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How Are Dividends of Caterpillar and Walmart Trending?

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Caterpillar

In this part of the series, we’ll look at Caterpillar (CAT) and Walmart (WMT). Caterpillar’s (CAT) growth of 7.0% in total sales and revenues for the first half of 2017 mainly came from the machinery, energy, and transportation segments. The 19.0% rise in EPS (earnings per share) for the same period was driven by revenue and operating income, partially offset by a higher provision for income tax. The company raised its sales and earnings guidance for 2017 due to increased demand for construction and efficient cost control.

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Fiscal 2016 sales and revenues fell 18.0%, driven by sales in the machinery, energy, and transportation segment. EPS for the same period ended in the negative, unlike in 2015, driven by revenue and operating income growth and a lower number of shares outstanding. Caterpillar paid off 0.70% of its earnings as dividends in 2015. It paid off 2.4% and 0.57% of its earnings as dividends in 1Q17 and 2Q17, respectively.

Caterpillar has consistently raised its dividend payments since June 2006. However, the dividend rate remained unchanged between April 2007 and April 2015. Caterpillar has always generated enough free cash flow to honor its dividend commitments. However, its free cash flow has been falling over the years. The company’s debt-to-equity ratio has seen an increasing trend. Plus, Caterpillar has managed to grow its cash and short-term investment position over the years.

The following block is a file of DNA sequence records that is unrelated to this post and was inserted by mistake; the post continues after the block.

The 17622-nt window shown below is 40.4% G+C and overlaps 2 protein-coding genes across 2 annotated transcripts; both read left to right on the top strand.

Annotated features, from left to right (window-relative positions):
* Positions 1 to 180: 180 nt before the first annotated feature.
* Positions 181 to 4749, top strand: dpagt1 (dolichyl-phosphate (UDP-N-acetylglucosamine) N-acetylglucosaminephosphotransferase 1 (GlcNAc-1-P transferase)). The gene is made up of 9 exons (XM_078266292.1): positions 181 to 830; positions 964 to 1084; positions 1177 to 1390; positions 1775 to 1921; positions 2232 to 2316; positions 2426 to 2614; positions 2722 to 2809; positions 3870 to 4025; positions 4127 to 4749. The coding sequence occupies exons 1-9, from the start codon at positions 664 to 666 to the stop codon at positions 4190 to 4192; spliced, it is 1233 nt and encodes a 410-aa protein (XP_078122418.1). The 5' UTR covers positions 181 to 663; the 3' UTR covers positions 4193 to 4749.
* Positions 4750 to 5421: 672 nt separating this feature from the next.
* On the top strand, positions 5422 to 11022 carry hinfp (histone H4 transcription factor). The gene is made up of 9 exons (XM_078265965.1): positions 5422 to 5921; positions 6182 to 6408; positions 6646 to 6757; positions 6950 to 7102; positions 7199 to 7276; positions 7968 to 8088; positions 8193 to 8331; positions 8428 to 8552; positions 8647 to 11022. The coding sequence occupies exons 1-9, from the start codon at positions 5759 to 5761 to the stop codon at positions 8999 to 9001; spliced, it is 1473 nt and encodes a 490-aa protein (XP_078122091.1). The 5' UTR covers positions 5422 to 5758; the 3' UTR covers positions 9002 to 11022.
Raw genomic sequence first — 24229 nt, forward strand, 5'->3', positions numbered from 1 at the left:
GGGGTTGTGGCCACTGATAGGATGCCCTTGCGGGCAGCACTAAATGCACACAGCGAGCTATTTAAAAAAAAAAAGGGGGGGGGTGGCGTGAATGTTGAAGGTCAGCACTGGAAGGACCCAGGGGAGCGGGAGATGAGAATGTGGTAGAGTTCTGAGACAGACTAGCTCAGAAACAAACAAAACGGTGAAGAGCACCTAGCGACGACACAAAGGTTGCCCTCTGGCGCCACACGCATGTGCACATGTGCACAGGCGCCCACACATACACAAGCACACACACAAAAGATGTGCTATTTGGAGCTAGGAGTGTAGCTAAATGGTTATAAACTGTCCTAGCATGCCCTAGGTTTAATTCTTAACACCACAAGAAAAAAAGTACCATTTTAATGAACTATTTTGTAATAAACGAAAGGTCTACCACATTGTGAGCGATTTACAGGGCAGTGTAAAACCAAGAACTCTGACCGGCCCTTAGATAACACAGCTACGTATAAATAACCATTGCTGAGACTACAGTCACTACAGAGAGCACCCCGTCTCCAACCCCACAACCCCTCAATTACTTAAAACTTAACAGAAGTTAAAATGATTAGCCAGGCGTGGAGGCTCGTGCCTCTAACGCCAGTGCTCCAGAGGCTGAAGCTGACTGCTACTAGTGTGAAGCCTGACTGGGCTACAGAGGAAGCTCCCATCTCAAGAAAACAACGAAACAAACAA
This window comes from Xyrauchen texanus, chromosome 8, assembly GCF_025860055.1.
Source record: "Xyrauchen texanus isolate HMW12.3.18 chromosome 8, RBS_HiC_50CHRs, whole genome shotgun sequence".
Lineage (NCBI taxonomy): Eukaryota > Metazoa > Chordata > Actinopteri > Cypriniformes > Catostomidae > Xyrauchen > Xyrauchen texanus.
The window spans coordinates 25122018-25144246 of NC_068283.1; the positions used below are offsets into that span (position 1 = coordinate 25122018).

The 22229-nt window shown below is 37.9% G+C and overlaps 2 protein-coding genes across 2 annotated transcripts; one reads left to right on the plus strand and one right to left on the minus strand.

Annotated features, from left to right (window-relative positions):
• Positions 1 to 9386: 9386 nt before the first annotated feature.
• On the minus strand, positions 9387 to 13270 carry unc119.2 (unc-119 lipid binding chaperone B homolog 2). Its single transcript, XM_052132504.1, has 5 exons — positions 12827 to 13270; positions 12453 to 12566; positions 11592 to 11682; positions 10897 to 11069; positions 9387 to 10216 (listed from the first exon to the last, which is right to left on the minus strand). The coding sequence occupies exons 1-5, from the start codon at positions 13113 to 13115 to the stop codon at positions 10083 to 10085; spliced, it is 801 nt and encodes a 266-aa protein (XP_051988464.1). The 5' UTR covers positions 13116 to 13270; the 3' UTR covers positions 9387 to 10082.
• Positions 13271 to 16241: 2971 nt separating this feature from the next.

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Walmart

Walmart’s (WMT) 1Q18 revenue growth of 1.4% was driven by Walmart’s US comp (comparable) sales and e-commerce growth. EPS rose 2.0% driven by revenue and lower shares outstanding.

The company’s sales growth of 0.60% in fiscal 2017 was mainly driven by Walmart US, followed by Sam’s Club. Membership and other income rose 30.0% in fiscal 2017. EPS in fiscal 2017 fell 4.0% due to lower operating income. Revenue for fiscal 2016 fell 0.70% driven by Walmart International and Sam’s Club, partially offset by 3.0% growth in membership and other income. EPS for fiscal 2016 fell 9.5% driven by revenue and operating income. Walmart paid off 0.43% of its earnings as dividends in 2016 compared to 0.39% in 2015. It also paid off 0.46% and 0.51% of its earnings as dividends in 2017 and 1Q18, respectively.

Walmart has had consistent growth in its dividend payments. It has maintained a good free cash flow position. It has also maintained a holistic mixture of debt and equity in its capital structure and a good cash and short-term investment position.

The SPDR S&P Dividend ETF (SDY) offers a dividend yield of 2.5% at a PE (price-to-earnings) ratio of 19.6x. It has the highest exposure in financials followed by industrials. The iShares Core Dividend Growth (DGRO) offers a dividend yield of 2.1% at a PE ratio of 19.8x. It has the highest exposure to the technology sector, followed by the financials and healthcare sectors.

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